Pay rates cut for bank nurses at Sunderland and South Tyneside hospitals as trust scraps 'premium rate'
Pay rates for bank nurses working at Sunderland and South Tyneside hospitals have been reduced.
Bank nurses working shifts at Sunderland Royal and South Tyneside District Hospital will see their hourly rate for both day and night shifts cut, South Tyneside and Sunderland NHS Foundation Trust have confirmed.
Day pay rates for bank nurses in Emergency Departments, intensive care unit and critical care units have been reduced from £22ph (per hour) to £15.66ph, and night and Saturday rates have been cut from £22ph to £20.35ph.
However Sunday and Bank Holiday shift rates will increase from £24.64ph to £25.05ph.
Bank nurses are not employed directly by the Trust, but are assigned shifts via NHS Professionals in an agency style.
The Trust has said that it had been paying a ‘premium rate’ for bank nurses working in some departments from August 2019 until August 2020 to help fill shifts whilst there were job vacancies at the Trust.
But now the Trust has said it no longer needs to pay these higher rates after filling a number of nursing vacancies.
Melanie Johnson, Executive Director of Nursing, Midwifery and Allied Health Professionals at South Tyneside and Sunderland NHS Foundation Trust, said:“Over the past year we’ve seen our overall nursing vacancy rate fall from 9% in August 2019 to just 3% in August 2020 which means we no longer need to pay premium rates to fill bank shifts.
"This is a very positive position for the Trust to be in and a result of our successful recruitment strategies which continue to attract more and more people to come and join us as permanent members of the trust family.“We greatly value and appreciate the efforts of all staff, including those who support us through NHS Professionals and whilst premium pay rates are thankfully no longer needed, all bank shifts will continue to be paid at the top of the pay band for nursing staff.
“Despite the challenges of Covid-19, our overall nurse staffing position is the strongest the Trust has seen in recent years, with more permanent members of staff in post there is less need for expensive additional payments to attract nurses to fill extra shifts.
"This is good news for patients and patient safety as there is much greater continuity and stability within the workforce but also means improved work / life balance for staff during these exceptionally busy times.”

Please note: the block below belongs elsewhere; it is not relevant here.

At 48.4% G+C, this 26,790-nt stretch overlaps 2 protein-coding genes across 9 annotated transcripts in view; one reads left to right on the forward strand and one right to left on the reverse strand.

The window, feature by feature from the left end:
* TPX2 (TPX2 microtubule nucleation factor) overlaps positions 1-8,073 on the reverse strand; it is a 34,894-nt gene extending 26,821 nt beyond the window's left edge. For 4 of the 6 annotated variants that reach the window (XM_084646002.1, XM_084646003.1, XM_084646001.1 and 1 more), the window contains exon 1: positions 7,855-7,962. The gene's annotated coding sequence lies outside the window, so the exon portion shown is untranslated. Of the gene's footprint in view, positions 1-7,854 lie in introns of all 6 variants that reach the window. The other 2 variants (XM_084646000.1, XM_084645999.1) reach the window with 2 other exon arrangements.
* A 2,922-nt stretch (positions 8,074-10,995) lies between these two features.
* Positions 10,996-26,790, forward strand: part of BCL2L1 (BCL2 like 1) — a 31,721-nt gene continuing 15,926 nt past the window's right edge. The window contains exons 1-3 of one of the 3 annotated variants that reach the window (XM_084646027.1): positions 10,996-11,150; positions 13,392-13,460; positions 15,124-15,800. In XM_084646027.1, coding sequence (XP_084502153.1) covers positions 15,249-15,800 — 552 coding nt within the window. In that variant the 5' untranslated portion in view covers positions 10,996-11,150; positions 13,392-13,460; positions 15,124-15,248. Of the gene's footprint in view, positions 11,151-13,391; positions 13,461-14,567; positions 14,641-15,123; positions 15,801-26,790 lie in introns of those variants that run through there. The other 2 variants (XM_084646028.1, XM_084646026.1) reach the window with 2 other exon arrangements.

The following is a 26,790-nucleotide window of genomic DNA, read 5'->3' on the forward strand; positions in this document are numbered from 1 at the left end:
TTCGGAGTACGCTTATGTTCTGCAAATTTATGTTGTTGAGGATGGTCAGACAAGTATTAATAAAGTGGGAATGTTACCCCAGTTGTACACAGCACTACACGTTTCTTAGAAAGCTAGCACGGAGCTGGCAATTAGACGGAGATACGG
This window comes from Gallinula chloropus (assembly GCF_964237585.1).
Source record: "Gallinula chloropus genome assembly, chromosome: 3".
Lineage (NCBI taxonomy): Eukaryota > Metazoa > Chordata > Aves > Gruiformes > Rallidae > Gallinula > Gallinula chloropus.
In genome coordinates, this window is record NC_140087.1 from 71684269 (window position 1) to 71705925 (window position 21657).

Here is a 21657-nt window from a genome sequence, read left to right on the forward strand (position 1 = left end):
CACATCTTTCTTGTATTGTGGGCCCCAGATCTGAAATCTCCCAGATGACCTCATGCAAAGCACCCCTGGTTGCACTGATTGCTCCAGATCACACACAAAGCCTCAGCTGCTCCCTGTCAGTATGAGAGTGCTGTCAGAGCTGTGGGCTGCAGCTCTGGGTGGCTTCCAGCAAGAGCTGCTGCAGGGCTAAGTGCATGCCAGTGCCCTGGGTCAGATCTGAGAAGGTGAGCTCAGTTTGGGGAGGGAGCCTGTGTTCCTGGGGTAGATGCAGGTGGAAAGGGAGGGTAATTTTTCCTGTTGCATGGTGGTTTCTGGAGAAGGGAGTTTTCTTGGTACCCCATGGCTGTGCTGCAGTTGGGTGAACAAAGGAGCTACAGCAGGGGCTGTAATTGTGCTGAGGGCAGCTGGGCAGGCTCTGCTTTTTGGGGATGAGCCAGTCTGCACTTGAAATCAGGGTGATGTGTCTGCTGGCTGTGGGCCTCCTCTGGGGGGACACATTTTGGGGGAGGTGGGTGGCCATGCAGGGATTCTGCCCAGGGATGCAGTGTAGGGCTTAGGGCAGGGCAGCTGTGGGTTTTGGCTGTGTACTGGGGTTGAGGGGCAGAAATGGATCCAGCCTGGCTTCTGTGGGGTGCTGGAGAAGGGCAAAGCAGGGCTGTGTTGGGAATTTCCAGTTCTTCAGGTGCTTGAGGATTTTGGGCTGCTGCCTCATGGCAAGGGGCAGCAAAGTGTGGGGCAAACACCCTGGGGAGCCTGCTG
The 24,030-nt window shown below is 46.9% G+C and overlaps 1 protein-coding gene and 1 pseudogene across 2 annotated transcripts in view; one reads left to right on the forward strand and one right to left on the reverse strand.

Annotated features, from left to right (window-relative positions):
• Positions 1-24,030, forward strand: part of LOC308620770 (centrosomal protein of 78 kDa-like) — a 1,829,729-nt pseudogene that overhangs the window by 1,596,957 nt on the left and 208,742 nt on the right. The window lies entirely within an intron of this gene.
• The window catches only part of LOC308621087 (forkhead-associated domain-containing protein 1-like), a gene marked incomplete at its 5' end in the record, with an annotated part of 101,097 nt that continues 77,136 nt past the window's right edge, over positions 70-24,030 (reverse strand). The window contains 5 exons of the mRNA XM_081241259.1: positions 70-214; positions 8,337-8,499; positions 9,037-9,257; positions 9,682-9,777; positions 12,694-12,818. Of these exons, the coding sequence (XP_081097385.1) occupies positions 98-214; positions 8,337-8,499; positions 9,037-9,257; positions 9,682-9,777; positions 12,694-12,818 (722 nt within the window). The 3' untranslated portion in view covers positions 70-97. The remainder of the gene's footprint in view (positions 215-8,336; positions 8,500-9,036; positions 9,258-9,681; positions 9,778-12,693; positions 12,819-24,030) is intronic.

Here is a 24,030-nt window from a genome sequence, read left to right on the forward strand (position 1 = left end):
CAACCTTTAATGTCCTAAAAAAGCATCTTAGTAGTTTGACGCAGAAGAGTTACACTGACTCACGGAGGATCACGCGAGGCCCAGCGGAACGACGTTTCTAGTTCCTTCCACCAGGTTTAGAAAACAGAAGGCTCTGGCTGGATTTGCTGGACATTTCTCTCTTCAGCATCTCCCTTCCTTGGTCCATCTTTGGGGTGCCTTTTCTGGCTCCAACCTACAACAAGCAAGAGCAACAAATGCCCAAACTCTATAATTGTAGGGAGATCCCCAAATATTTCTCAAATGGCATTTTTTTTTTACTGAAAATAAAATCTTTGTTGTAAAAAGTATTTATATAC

The Trust confirmed that bank shifts through NHS Professionals are not classed as overtime and are optional and open to qualified staff both within and outside of the Trust to undertake.
One nurse, who worked bank shifts on an emergency department throughout the pandemic, said bank nurses like themselves would not pick up as many shifts because of the pay scale change - which they fear could lead to shortages.
The nurse, who wished to remain anonymous, said: "Nurses are no longer picking up shifts due to the pay reduction so come November, during the peak of the pandemic, the department could run short.
"The reason Emergency Department nurses were given a higher rate a few years ago was because of low staffing and winter pressures. Patients will suffer if there are less nurses willing to fill shifts if staff are ill or isolating.
"They are playing on nurses’ commitment to help.”
At Sunderland Royal Hospital, the pay changes affect the following departments: Emergency Department Adults, Emergency Department Children and ICU.
At South Tyneside District Hospital (SDH), the Accident and Emergency department and the Children’s Emergency department are among those affected.
Union UNISON said that the pay change would make wages fairer across the board for bank nursing staff.
A UNISON Northern spokesman said: “We had raised this issue earlier in the year after many of our members came to us with concerns over the disparities in pay staff received when working on the bank, with some staff qualifying for higher rates.
"It is good to see that the Trust has recognised those inequalities and staff will now be paid the top rate for each band when on bank shifts.
"Pay parity is especially important at a time like this when the NHS is under enormous strain and our members are working harder than ever.”